Ever since the college admissions bribery scandal broke in March, I’ve wanted to write a column about my thoughts, but whenever I’d sit down to do that, I’d see yet another article about the whys and wherefores. I’d think, “What else can be said about it?”
Still, I couldn’t get it out of my head. When I had a Delta Zeta sorority reunion in April, the event triggered additional thoughts — thoughts of a talented group of gals who attended Georgia State University in the ‘70s.
We met at Bistro Niko in Buckhead for a lunch that stretched to three hours. We shared old pictures and reminisced about who was whose big or little sister and the charity fundraisers we’d organized like dance marathons. And, of course, we caught up on children, grandchildren, husbands and the careers we’d pursued.
As you might expect from a group of women who graduated in the ’70s, there were several nurses, teachers and accountants. There were also plenty who’d pursued careers in other fields — a CFO, an HR director, a banker, two RE agents and more. One who couldn’t join us that day had started her career as a math teacher and gone on to be president of BellSouth Carolinas. I find all of this darned impressive for a group who earned their degrees from a school that wasn’t considered prestigious or top tier.
Who knows how we all ended up at an urban school that had neither dorms nor sorority houses — only sorority rooms. I attended GSU because my parents didn’t have the money to send me to college, much less to bribe my way in. I felt fortunate when my dad slipped me the occasional $20 for gas.
I lived at home, as did most of us, and commuted downtown daily. To pay my first year’s tuition, I took out a student loan and worked 15 hours a week at an office job. The $152/quarter tuition seemed like lots of money back then, and I socked away my hourly wages so I could pay that and get by without borrowing more.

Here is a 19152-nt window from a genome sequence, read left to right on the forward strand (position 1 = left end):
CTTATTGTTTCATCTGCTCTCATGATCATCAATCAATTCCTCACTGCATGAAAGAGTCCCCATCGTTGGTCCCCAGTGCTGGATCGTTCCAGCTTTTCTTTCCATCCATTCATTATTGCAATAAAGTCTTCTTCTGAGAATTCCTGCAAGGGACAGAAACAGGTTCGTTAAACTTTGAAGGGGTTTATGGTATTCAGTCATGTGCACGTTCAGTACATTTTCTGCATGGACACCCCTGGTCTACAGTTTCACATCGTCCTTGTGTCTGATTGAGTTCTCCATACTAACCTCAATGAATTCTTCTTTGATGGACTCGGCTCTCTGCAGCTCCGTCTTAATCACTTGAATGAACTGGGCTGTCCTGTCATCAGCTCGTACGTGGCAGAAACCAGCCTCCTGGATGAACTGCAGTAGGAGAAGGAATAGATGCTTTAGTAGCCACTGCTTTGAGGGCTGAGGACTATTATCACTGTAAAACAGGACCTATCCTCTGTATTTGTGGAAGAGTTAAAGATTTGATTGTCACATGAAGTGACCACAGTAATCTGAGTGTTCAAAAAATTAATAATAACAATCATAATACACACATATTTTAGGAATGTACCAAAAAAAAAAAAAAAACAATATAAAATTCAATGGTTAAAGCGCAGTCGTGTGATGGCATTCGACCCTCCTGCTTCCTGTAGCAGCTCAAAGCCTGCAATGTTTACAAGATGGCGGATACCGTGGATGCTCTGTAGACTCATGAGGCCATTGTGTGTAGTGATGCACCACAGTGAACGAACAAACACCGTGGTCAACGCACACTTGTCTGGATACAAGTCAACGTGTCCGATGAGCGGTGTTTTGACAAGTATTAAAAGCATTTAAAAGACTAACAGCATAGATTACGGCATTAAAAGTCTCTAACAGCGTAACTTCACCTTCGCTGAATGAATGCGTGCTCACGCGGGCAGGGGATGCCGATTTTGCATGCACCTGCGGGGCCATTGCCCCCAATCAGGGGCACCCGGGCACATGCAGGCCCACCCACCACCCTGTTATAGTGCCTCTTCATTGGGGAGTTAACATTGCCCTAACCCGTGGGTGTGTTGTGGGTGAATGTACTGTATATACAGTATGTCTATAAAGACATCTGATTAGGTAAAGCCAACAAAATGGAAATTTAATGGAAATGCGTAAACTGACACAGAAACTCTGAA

Lest you think sororities are purely frivolous, we all had to achieve a certain grade point average to get initiated into the sorority. Managing our chapter, our charity fundraisers, and other events taught us organization skills and gave us a taste of responsibility. Several of us went on to graduate school.
I cracked up when I was reminded that I’d been the treasurer one year. Math has never been my forte. Lucky for me, the gal who went on to become a CFO was my assistant. I was also the pledge trainer, an experience that may have had something to do with me becoming a leadership trainer and coach later in life. What I do know is that my college experience laid a strong foundation for my career.
My question? What is going on these days that makes getting into a particular school so important — so important that parents would bribe their children’s way in? Is it a sense of entitlement? Is it having more money than sense? My bigger question: Had the scheme succeeded, would any of these children have ended up that much more successful than my sorority sisters? Somehow, I can’t believe they would have. What do you think?